In this database, θranges from 0 to 90◦every 15◦. Since Cpis measured on all the surfaces of rectangular

buildings, the upper bound of θis easily extended to 180◦considering that the Cpfor θat a given surface

coincides with the Cpfor the wind attack angle 180◦−θat the opposite surface. In a similar way, results

for the side ratio D/B =S > 1 and 0◦≤θ≤90◦can be extended to D/B = 1/S ≤1 taking into account

that the Cpfor Sand wind attack angle θat a certain surface coincides with the Cpfor 1/S and wind

attack angle 90◦−θat the perpendicular surface.

5

Also, although Cpmust be identical for opposite surfaces parallel to the wind direction, this is not the

case in the TPU database because of measurements errors which may have been derived from diﬀerent

sources (e.g., sensor errors, nonuniform airﬂow through the wind tunnel, inaccuracies in the model con-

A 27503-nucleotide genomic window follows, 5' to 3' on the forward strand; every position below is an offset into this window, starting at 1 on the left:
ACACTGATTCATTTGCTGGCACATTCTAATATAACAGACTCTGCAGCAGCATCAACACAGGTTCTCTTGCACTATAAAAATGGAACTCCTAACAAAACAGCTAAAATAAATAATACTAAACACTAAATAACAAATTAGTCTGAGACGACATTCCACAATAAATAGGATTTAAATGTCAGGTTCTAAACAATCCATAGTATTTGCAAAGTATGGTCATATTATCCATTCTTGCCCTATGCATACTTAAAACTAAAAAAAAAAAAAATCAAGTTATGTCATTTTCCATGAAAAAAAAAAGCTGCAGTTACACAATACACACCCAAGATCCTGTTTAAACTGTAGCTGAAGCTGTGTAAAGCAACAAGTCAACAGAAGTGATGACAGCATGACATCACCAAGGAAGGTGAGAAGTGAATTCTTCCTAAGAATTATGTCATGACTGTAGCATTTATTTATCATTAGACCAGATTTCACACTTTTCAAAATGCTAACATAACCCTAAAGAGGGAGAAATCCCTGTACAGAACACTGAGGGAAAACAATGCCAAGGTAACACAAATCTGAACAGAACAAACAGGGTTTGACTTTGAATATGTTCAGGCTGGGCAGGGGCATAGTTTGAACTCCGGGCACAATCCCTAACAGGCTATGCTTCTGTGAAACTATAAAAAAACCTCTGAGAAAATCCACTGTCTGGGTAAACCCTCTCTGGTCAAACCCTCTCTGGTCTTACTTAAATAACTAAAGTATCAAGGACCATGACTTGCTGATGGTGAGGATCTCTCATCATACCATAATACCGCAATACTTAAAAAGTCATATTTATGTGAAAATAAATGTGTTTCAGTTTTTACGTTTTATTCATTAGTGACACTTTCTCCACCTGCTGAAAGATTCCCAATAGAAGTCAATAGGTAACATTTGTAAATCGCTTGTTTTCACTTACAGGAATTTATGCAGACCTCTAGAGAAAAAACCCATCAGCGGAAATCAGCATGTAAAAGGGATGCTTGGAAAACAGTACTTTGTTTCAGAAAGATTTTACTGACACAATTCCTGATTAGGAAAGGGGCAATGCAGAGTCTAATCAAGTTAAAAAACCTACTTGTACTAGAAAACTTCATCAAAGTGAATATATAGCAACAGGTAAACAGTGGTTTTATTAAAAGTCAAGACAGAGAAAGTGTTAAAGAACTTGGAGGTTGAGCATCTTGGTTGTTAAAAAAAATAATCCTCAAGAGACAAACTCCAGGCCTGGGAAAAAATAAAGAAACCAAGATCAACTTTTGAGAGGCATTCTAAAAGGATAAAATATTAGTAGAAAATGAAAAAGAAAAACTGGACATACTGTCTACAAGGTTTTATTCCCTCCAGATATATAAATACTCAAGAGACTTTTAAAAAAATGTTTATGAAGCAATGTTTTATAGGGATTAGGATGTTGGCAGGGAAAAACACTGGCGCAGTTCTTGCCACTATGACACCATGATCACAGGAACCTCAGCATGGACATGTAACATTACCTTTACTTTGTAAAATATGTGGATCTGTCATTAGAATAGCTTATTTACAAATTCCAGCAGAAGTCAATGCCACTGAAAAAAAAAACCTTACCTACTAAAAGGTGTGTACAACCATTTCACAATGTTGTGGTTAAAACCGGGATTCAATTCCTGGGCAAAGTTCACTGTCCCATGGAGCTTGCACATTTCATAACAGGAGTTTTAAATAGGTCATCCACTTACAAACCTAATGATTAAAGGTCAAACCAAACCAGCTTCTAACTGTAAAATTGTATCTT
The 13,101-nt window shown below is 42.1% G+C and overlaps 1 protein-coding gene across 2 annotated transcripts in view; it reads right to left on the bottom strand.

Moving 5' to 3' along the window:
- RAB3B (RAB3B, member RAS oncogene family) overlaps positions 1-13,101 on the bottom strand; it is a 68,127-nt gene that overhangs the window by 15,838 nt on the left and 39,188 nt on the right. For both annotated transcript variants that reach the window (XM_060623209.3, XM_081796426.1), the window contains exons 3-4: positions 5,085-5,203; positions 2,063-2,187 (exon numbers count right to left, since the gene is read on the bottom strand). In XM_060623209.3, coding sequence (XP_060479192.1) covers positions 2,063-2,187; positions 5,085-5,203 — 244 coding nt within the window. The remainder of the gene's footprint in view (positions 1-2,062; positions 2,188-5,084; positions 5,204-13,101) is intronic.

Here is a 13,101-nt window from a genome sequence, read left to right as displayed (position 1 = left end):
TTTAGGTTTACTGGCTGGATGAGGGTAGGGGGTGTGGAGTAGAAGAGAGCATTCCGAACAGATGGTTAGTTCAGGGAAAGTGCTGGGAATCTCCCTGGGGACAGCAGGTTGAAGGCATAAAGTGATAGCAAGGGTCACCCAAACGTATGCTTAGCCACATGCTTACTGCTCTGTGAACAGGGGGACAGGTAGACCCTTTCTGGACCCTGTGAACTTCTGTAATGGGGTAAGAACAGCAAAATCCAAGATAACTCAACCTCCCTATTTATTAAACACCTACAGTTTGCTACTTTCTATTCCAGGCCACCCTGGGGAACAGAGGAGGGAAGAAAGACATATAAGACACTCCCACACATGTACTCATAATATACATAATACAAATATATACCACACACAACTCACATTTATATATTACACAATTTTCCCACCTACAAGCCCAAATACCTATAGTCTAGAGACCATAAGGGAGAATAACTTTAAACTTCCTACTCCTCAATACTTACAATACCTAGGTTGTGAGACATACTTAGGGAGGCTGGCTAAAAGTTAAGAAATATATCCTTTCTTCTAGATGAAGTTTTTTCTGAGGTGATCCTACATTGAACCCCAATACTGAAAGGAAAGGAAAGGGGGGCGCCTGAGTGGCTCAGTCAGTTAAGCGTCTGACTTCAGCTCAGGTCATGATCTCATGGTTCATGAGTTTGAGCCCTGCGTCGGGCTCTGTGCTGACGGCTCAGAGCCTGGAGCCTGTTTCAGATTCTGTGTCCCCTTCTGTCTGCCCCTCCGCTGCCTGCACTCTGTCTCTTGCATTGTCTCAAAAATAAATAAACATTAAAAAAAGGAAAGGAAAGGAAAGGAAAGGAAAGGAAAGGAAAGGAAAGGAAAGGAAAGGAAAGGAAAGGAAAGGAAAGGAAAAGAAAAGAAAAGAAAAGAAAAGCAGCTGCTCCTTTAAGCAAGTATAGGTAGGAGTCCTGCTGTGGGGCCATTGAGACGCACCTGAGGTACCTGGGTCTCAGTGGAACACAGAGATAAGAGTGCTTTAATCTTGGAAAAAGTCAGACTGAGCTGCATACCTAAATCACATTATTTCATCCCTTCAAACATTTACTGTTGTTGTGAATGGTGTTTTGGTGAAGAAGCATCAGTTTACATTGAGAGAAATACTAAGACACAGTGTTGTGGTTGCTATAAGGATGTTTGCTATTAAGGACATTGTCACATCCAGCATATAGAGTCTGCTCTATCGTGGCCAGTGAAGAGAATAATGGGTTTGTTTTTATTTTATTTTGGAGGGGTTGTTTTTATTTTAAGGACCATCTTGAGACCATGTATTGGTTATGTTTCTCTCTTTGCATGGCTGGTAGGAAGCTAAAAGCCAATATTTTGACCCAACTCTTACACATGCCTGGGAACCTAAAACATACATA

struction or in its orientation in the wind tunnel). In these cases, a unique Cpis deﬁned as the mean of

the measured values.

12

3

BD

4

H

5

4

1

2

3

Wind

Wind

q

q

B

D

8

6

7

6

8

75

12

3

BD

6

5

5

4

1

2

3

Wind

Wind

q

q

B

D

b

46

H

12

3

BD

4

H

5

5

4

1

2

3

Wind

Wind

q

q

B

H

D

(a) Flat-roofed

(b) Gable-roofed

(c) Hip-roofed

Fig. 2. Deﬁnition of the building dimensions D,B, and H, the building surfaces, the wind attack angle θ

and the pitch roof angle βfor the analyzed cases: (a) Flat-roofed buildings, (b) Gable-roofed buildings,

and (c) Hip-roofed buildings.

6

In the formulation of the S&C equation for low-rise buildings, Swami and Chandra [6] assumed Cp

independent of the height ratio (H/B) and the roof angle (β). After processing the TPU database, we

realized that Cpis low sensitive to the height ratio but the variation of Cpwith diﬀerent roof type and